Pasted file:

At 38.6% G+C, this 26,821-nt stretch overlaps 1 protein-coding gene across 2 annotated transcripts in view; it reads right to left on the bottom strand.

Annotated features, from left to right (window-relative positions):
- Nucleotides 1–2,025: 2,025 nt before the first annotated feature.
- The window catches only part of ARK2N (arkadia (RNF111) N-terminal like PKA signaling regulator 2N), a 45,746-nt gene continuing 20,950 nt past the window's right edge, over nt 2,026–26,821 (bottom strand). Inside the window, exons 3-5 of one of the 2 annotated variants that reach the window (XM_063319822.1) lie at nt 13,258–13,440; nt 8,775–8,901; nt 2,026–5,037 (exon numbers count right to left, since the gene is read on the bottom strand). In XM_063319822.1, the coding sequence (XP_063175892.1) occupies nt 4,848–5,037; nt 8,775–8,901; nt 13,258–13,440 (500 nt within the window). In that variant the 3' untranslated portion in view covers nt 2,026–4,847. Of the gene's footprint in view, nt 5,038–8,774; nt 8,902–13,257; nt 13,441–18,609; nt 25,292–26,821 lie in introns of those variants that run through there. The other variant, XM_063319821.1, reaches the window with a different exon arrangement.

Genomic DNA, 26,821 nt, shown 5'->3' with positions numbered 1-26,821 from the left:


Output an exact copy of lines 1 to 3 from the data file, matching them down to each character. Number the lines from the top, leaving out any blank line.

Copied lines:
At 38.6% G+C, this 26,821-nt stretch overlaps 1 protein-coding gene across 2 annotated transcripts in view; it reads right to left on the bottom strand.

Annotated features, from left to right (window-relative positions):
- Nucleotides 1–2,025: 2,025 nt before the first annotated feature.